Hi Dr. Dan:
How does one be in a relationship with a narcissistic parent?
I am an only child and my parents were divorced when I was 8. My mother passed away from illness when I was 21 so my father is all I have. He has some health issues but none that would keep him from working. He chooses not to work, and live off the government on social security.
I can go on and talk about the false suicidal threats he pulled, the number of times I gave him money, a place to live, etc…
And it's not just financial. I have also been in a parental role emotionally. My father has never had much interest in my life.
Recently I was telling my father about a treatment I was going to start to treat for a skin condition. He interrupted me in mid-sentence to tell me about his friend's child. I realized that his self-absorption was even more severe than I realized.
Yesterday was my birthday and he did not bother to call me or see me. This was a first but no surprise. I'm wondering how I should proceed. Do I not call him on this? Do I ignore him on his birthday?
I think the bigger issue is how much I give to a parent who gives so little back? I invite him over for dinners, take him out to eat, get him presents on father’s day, etc... I guess I do this out of my own guilt and fear of losing a connection with him. Deep down I have a fear of him dying. I realized this a few years ago when he used suicidal threats to manipulate me.
I’d appreciate any thoughts on how to handle this.
Dear tired daughter:
Although your father may be depressed, he shows many signs of a narcissistic personality disorder. Those with this disorder believe they are “special.” They require excessive admiration, display an unreasonable sense of entitlement and lack empathy.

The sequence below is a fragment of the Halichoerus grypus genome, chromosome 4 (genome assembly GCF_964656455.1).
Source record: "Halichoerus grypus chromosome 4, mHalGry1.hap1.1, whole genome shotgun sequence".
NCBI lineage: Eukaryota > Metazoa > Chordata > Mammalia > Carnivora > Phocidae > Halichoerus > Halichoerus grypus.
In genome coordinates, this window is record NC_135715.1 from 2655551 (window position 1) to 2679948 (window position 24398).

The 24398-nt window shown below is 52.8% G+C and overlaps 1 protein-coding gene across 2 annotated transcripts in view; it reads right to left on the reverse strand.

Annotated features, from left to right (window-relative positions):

Personality disorders are notoriously difficult to treat because like your father, these people with these disorders don’t think they have a problem. So they rarely seek treatment. When they do, they usually lack the commitment required to begin modifying one's personality
.I understand that you are angry at his manipulation and that he cares more about himself than his only child. And I understand the terrible imbalance in this relationship.
But your letter tells me more about his behavior than it does about you. You are the one who is suffering
.If I were to ask you what you really wanted, you might say boundaries. But as I read your letter more carefully, I hear your continued devotion for this man and fear of his death, I wonder if what you really want is something beyond boundaries. Maybe you have an unspoken longing for the father you may have wished for since you were eight years old.
Perhaps your tenacity is about something you have carried deep inside your heart for many years: Hope.
I am sure you know in your head that he won't change, but maybe your heart doesn't know that because it is just too painful. I would suggest the real source of your suffering is unrelenting hope.